Sharing Openly Is an Antidote to Shame
Shame Is Debilitating
With even a slight hint of shame, the mind and heart close down. And the more intense the shame, the more everything closes. And the more everything closes, the more the shame builds.
To break this cycle, the opposite can be helpful. Instead of hiding what you are ashamed of, what if you shared it openly instead? This is what gay pride is all about. What was considered shameful is can now be welcomed openly.
But It Takes Courage
The first people to stand openly as gay, had to face open contempt and abuse. But by finding the courage to do so, they opened the way for so many others to stand up and come out of the closet. Through those acts of courage, shame was turned around and became pride.
This is no less true on a small scale in daily life. We all do things that we later think are wrong. We all do things that are not approved by others. Do you hide these things? Most of us do. But what if we shared them openly? What if we owned them? What if we allowed ourselves to be human beings?
Sharing With Even Just One Person Is Good
It is not necessary to broadcast our shame stories to the world in order to be free of them. Sometimes, just telling one person is all that is needed. That’s what friends offer to each other. That’s what counselors offer to their clients. That’s what support groups do.
Speaking about it can be so helpful.
But Speaking Is Not Always Enough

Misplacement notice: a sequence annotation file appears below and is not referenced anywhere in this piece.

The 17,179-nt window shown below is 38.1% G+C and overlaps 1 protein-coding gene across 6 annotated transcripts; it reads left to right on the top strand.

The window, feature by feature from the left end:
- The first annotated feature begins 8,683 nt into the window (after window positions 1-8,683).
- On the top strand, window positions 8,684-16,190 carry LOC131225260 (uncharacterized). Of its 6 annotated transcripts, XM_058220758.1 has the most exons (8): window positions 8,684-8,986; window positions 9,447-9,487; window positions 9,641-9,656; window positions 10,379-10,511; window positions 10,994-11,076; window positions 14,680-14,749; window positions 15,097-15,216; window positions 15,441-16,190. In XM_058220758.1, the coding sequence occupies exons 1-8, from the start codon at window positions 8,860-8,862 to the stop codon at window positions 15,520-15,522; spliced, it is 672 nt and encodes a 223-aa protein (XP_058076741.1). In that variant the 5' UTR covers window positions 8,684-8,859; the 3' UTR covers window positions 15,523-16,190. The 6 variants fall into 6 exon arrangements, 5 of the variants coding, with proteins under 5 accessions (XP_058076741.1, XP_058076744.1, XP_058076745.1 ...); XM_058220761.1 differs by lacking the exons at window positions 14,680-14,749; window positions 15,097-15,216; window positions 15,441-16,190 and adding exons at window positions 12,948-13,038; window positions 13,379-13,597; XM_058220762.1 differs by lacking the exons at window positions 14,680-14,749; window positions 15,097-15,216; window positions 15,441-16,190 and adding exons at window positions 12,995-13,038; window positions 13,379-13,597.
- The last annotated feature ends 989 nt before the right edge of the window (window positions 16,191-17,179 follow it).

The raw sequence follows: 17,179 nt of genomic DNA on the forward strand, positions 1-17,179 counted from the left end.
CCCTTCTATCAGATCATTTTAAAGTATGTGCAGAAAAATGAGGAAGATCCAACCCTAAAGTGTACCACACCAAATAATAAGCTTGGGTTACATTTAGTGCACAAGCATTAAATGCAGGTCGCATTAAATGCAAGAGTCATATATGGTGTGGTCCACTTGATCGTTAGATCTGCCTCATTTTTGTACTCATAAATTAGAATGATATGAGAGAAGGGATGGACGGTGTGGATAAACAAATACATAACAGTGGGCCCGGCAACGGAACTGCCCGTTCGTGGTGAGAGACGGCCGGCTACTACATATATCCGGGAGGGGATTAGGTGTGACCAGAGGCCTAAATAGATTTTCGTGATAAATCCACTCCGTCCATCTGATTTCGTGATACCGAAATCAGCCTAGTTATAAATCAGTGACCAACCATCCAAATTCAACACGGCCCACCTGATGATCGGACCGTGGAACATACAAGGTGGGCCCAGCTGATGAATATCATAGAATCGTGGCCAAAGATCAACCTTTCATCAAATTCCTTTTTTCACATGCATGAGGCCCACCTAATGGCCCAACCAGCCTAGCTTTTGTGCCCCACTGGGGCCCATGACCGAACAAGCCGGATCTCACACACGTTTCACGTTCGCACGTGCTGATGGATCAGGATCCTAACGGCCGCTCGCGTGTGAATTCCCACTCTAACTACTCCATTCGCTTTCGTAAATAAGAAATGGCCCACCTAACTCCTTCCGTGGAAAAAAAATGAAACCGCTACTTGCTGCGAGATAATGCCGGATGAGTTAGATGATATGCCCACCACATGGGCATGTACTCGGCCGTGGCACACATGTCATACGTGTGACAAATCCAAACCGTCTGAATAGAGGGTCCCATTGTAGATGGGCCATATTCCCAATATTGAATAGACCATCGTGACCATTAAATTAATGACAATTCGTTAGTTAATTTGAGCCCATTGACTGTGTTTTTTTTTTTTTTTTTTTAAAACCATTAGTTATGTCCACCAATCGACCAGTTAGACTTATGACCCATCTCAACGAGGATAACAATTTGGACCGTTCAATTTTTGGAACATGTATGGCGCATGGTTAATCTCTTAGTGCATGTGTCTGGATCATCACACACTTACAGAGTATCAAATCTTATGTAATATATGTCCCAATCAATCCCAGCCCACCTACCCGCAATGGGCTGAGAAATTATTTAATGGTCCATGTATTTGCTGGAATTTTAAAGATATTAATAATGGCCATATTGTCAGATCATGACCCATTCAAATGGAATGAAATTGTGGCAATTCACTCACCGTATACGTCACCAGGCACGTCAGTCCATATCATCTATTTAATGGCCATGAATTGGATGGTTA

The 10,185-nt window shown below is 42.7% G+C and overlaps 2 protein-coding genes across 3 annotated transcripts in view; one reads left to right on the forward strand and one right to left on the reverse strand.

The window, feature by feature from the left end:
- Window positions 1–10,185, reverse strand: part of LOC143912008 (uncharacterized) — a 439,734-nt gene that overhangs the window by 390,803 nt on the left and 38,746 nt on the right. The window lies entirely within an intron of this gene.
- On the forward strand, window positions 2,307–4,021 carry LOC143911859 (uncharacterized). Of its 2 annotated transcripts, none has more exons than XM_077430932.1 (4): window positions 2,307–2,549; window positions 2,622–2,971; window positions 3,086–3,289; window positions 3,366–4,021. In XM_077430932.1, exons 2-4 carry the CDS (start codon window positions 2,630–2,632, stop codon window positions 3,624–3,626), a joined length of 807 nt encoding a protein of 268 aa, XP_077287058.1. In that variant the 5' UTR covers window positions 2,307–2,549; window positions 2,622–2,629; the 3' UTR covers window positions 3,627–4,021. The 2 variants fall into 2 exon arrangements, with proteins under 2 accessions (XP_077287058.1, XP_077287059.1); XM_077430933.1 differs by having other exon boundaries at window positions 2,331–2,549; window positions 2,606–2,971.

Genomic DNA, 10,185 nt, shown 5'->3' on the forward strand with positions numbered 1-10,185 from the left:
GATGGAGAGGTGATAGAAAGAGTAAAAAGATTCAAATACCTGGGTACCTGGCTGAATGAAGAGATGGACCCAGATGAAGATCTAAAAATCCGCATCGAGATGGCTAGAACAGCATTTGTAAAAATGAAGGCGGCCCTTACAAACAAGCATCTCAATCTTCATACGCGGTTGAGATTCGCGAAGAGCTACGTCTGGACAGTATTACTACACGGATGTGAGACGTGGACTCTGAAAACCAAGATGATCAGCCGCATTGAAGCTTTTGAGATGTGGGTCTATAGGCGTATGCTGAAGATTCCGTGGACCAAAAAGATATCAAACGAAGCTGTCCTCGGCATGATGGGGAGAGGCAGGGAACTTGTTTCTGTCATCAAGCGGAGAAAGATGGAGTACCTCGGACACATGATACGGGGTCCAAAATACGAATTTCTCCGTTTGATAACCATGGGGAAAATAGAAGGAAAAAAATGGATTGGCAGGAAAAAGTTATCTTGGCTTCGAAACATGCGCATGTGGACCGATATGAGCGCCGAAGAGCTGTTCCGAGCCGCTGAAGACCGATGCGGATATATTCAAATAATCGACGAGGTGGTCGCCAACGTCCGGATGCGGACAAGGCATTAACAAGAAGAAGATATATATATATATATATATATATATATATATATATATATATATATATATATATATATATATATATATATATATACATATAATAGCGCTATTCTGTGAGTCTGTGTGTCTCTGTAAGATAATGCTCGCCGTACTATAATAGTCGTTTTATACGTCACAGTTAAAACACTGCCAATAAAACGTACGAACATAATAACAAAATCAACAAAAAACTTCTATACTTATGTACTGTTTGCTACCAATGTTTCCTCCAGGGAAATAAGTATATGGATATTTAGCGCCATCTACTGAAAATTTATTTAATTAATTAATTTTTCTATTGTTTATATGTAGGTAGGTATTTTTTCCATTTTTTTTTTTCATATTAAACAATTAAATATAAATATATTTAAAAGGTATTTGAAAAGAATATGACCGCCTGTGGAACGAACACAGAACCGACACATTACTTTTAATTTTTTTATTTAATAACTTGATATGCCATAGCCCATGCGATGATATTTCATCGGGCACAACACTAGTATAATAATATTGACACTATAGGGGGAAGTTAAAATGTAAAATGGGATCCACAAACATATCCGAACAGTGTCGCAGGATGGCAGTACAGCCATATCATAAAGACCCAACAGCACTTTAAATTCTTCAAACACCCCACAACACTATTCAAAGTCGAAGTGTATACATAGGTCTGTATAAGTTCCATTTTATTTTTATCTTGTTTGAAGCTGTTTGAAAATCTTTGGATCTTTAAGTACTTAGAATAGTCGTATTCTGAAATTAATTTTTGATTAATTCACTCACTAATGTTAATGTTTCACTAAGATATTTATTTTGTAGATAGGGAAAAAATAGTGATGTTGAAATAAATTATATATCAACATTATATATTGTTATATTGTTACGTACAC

Sometimes, a little inquiry into the stressful thoughts and stories connected to shame can take this further. For this, I use The Work of Byron Katie, a powerful way to question any thought.
Maybe the thought was, “I made a terrible mistake.” This can be questioned—not only listened to, but actually questioned and turned around. This takes the power out of shame. When my thoughts are questioned, there is often nothing solid left for shame to stand on.
How Can You Come Out of the Closet?
I invite you to take some time and consider anything that may be causing you shame. How could you share this with someone? And how could you start to question the thoughts that surround your shame?
If you want help, join us at one of the weekly Open Sessions.
Have a great week,
“Secrets cry out for inquiry. You can’t be free if you’re hiding. And in the end, the things we’re ashamed of turn out to be the greatest gifts we have to give.” Byron Katie, I Need Your Love, Is It True?
Further reading: How Do You Do The Work on Shame?